The corn market started the week lower with May futures down 6.75 cents, but quickly recovered to trade with light losses for the rest of the day and posted closing prices down 1 to 2 cents. There was heavy pressure from outside markets with crude oil more than $3 lower but corn actually fared pretty well because of traders being unwilling to stake out a large position ahead of the March 31 planting intentions report.

Session had the corn market opening higher March 31 with May futures up 7.75 cents but quickly moved lower with mixed trade during the first half of the day. The market then rallied late in the day and posted closing prices up 17 to 18 cents. May corn closed above $4 for the first time since Jan. 26.

The corn market was trading with modest to strong losses throughout the session by midweek. The lower stocks estimate does show us that USDA has been under estimating corn's demand. But that will be easily fixed by increase feed demand in the April S&D report. This will be slightly friendly but not 18 to 19 cents friendly. April 3 was a day for the unwinding of long corn and short soybean spreads and for the funds to be running for the door. Technically corn had pushed up against resistance levels yesterday and once again the $4.35 level stopped the December contract in its tracks. It will take quite a bit of bullish news to get through that level.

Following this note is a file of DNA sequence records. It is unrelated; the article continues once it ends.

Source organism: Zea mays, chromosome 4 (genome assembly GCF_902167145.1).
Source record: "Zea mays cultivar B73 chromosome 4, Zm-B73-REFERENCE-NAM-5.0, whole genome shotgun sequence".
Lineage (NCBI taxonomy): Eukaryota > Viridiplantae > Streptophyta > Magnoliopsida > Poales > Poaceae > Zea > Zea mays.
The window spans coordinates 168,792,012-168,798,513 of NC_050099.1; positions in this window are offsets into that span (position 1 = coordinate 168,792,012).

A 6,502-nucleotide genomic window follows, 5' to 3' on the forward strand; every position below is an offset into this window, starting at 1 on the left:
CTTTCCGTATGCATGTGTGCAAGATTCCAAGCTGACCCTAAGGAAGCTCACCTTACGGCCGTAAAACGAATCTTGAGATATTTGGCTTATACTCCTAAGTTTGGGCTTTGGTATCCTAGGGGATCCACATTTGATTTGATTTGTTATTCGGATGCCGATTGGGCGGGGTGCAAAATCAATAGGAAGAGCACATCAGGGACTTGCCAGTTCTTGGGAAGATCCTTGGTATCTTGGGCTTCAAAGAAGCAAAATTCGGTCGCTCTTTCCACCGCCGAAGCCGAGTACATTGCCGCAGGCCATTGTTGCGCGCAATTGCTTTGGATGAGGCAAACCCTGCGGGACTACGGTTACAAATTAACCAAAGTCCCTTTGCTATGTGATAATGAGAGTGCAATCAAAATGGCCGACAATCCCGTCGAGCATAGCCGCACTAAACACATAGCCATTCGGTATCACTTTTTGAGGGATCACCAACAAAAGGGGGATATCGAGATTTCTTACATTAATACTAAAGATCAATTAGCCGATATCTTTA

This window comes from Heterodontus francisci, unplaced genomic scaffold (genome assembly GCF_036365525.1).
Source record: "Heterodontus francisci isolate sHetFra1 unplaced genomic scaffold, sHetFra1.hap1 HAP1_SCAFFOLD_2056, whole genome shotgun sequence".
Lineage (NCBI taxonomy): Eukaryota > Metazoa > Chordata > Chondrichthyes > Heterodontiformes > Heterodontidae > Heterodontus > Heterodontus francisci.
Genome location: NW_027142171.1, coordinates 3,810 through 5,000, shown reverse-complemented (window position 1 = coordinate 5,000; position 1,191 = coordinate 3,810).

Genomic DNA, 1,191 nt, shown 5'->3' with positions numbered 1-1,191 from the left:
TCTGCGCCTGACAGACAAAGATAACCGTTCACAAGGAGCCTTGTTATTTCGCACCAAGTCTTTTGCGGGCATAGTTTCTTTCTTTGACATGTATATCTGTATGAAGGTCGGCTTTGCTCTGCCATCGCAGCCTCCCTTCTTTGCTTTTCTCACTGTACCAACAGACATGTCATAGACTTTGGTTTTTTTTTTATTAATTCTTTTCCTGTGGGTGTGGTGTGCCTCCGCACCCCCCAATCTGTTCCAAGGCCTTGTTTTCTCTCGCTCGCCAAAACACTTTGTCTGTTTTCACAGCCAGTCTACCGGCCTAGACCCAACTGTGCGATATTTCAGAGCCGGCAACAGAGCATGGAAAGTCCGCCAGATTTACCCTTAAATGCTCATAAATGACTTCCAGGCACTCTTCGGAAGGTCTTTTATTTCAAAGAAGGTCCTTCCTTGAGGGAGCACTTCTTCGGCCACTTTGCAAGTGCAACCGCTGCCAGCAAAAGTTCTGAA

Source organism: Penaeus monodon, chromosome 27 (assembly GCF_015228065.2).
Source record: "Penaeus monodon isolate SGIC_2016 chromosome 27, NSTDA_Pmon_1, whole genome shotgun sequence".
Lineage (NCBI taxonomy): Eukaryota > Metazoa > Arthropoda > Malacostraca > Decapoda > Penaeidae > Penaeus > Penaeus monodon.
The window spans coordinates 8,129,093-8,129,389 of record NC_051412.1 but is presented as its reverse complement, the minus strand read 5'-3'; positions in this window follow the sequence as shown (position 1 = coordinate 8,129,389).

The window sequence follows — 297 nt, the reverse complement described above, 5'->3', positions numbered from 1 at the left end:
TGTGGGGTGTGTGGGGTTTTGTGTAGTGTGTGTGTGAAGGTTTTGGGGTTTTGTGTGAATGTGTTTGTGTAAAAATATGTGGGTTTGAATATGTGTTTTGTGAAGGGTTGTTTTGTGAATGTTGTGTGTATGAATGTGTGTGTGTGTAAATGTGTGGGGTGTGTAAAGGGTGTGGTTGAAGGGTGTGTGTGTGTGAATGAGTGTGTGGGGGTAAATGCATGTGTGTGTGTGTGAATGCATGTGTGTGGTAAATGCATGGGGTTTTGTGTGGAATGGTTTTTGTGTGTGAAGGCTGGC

The corn market started the session higher April 4 and rallied to post decent gains. Early support was a result of carry-over buying from the strong soybean complex.


USDA estimated last week's export sales pace for corn at 49.6 million bushels with all but 300,000 bushels being old crop. This brings the year-to-date export sales pace for corn to 1.299 billion bushels compared to 2.1 billion bushels for last year at this time. Last week's export inspections were estimated at 35.8 million bushels, which was above expectations and above the 33.9 million bushels needed to make pace. USDA is projecting corn's 2009 export pace at 1.7 billion bushels.


The soybean market started the week lower with the May contract down 19 cents and rallied back some before posting closing prices down 12 to 18 cents. Outside markets put heavy pressure on soybeans with sharply lower energy markets, a higher dollar and lower stock markets. The soybean market actually fared well considering that crude oil was more than $3 lower. New crop soybeans were the leader to the downside due to expectations for increased acres. Pre-report estimates for the March 31 planting intentions report are in a range of 75.9 to 81.5 million acres with the average guess of 79.3 well above last year's planted acreage of 75.7 million acres. Old crop will also have news from the quarterly stocks report, and traders are expecting further tightening of old crop supplies. Export inspections were almost double what are needed for the week.

Session had the soybean market opening sharply higher April 1 with the May contract up 35 cents but had some choppy trade before rallying to post closing prices up 47 to 52 cents. The quarterly stocks report showed 1.302 billion bushels, which was below expectations and below the 1.434 billion bushels in inventory at this time last year.